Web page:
Princess Diana‘s impact is still felt two decades after her tragic passing.
The late British royal’s son Prince Harry accepted Attitude magazine’s Legacy Award on her behalf Thursday evening, an honor bestowed upon Princess Diana for her extensive efforts in fighting the HIV/AIDS epidemic.
Harry graced the stage The Virgin Holidays Attitude Awards in London, offering a poignant speech on his beloved mother’s groundbreaking activism. Princess Diana was one of the first public figures to be photographed interacting physically with AIDS victims—a decision that helped destigmatize and lessen the public’s fear around the condition.
“In April of 1987, my mother was only 25-years-old,” he recalled. “She was still finding her way in public life, but already she felt a responsibility to shine her spotlight on the people and issues that were often ignored.”
Prince Harry continued, “She knew that AIDS was one of things that many wanted to ignore and seemed like a hopeless challenge. She knew that the misunderstanding of this relatively new disease was creating a dangerous situation when mixed with homophobia.”
“People were ostracized from their communities and sometimes from their families simply for being ill,” the 33-year-old said. “Staff who treated the ill were themselves often turned away from local barbers or restaurants even though it was proven that HIV could not be passed on from casual contact.”
“We faced the very real risk that thousands would die in the U.K, including many young gay men of her generation without making any progress towards treatment of the disease,” he remarked.
Harry then commented on his mother’s efforts to combat the now-archaic notion that the disease could be passed from simple physical contact.
“So when that April she shook the hand of a 32-year-old man with HIV in front of the cameras, she knew exactly what she was doing,” he said in the speech. “She was using her position as Princess of Wales, the most famous woman in the world, to challenge everyone to educate themselves, to find their compassion and reach out to those need help instead of pushing them away.”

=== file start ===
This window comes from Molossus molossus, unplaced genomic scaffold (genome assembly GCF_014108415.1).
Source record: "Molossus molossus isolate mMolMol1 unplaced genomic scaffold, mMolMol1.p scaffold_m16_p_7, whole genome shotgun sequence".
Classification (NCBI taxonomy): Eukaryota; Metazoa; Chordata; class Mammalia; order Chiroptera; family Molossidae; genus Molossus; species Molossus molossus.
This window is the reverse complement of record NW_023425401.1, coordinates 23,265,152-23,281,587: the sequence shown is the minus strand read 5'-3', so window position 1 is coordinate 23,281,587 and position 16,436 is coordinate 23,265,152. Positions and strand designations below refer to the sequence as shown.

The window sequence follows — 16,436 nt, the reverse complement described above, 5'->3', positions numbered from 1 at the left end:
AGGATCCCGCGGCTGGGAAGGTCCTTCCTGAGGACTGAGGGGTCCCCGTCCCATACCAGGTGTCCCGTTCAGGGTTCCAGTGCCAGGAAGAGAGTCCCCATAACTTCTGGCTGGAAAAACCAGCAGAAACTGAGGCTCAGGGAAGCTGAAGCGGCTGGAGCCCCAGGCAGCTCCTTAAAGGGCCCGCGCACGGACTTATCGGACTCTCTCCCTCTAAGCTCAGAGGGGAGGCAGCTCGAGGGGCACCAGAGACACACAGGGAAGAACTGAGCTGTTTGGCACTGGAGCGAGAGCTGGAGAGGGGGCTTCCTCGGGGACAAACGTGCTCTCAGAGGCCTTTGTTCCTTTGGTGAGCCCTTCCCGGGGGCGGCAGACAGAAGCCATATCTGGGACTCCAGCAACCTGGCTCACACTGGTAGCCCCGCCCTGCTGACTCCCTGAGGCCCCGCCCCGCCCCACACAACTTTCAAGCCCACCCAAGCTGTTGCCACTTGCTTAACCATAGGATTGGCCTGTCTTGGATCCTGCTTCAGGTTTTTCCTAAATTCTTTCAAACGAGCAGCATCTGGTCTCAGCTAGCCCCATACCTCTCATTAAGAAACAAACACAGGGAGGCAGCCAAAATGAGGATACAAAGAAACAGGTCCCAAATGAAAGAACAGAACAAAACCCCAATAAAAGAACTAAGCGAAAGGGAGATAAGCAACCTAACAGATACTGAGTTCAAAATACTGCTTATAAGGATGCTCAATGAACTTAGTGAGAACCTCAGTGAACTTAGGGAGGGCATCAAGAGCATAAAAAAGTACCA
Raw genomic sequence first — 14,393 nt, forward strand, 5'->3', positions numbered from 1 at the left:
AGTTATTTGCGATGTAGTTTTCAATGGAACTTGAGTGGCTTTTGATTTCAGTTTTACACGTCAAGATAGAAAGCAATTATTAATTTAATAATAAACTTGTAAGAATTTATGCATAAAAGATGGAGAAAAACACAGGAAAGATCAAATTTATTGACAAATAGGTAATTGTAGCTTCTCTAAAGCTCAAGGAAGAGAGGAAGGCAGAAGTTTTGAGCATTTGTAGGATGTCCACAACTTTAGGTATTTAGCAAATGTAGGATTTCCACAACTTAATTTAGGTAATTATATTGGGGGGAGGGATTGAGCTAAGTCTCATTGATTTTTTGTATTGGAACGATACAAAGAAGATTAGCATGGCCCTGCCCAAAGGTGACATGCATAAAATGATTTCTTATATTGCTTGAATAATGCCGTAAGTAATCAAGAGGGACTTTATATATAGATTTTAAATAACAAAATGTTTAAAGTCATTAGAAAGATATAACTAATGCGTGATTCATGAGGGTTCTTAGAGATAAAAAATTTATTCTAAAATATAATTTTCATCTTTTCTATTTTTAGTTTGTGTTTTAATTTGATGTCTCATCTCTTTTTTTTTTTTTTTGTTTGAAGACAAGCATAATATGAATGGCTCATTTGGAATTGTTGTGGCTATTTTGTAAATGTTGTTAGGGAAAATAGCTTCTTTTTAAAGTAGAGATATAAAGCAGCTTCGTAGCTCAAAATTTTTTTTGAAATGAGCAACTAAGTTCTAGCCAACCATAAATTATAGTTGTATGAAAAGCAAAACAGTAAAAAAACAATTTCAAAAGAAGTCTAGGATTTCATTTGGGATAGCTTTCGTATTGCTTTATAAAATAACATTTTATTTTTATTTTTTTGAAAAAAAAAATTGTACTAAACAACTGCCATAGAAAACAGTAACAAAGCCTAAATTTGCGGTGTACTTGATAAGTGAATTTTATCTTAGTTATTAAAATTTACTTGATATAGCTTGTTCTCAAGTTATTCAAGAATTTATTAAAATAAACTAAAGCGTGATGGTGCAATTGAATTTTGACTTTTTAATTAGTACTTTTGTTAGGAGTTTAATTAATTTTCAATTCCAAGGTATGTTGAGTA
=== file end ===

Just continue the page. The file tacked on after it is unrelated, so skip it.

Prince Harry concluded his tribute, “In the years that followed that famous handshake, her work continued both in public and private… She wanted the world to know the stories of those who were dying.”
Published at Thu, 12 Oct 2017 21:56:00 +0000
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Hanks said he “never worked with Harvey.” But when columnist Maureen Dowd asked the Forrest Gump actor why Hollywood spent decades protecting the producer despite knowing of his allegations, Hank responded with the following:
“Well, that’s a really good question and isn’t it part and parcel to all of society somehow, that people in power get away with this?” he responded. “Look, I don’t want to rag on Harvey but so obviously something went down there.”
The Oscar-winning actor also didn’t seem convinced by the statement Weinstein released claiming, “I came of age in the 60’s and 70’s, when all the rules about behavior and workplaces were different. That was the culture then.”
“You can’t buy, ‘Oh, well, I grew up in the ’60s and ’70s and so therefore. …’ I did, too,” Hanks said. “So I think it’s like, well, what do you want from this position of power? I know all kinds of people that just love hitting on, or making the lives of underlings some degree of miserable, because they can.”
The Cast Away actor continued to explain that people sometimes feel entitled by their achievements.
“Somebody great said this, either Winston Churchill, Immanuel Kant or Oprah: ‘When you become rich and powerful, you become more of what you already are,'” Hanks said.
He added, “So I would say, there’s an example of how that’s true. Just because you’re rich and famous and powerful doesn’t mean you aren’t in some ways a big fat a–.”
Hanks then corrected himself.
“Excuse me, take away ‘fat,'” The Toy Story star said. “But I’m not, you know, I’m not the first person to say Harvey’s a bit of an a–. Poor Harvey—I’m not going to say poor Harvey, Jesus. “Isn’t it kind of amazing that it took this long?”
Hanks also mentioned his fondness for Ashley Judd, who came forward in The New York Times article detailing the sexual misconduct allegations against Weinstein. In the article, Judd claimed Weinstein invited her to a breakfast meeting at the Peninsula Beverly Hills Hotel about 20 years ago. But instead of conducting a meeting, Judd claimed Weinstein invited her to his hotel room and then asked her to let him give her a massage and to watch him shower.
“I’m reading it and I’m thinking ‘You can’t do that to Ashley Judd! Hey, I like her. Don’t do that. That ain’t fair. Not her, come on. Come on!'” Hanks continued.
In a statement to E! News, Weinstein’s attorney Charles J. Harder said The New York Times article was “saturated with false and defamatory statements.”
Published at Thu, 12 Oct 2017 21:40:00 +0000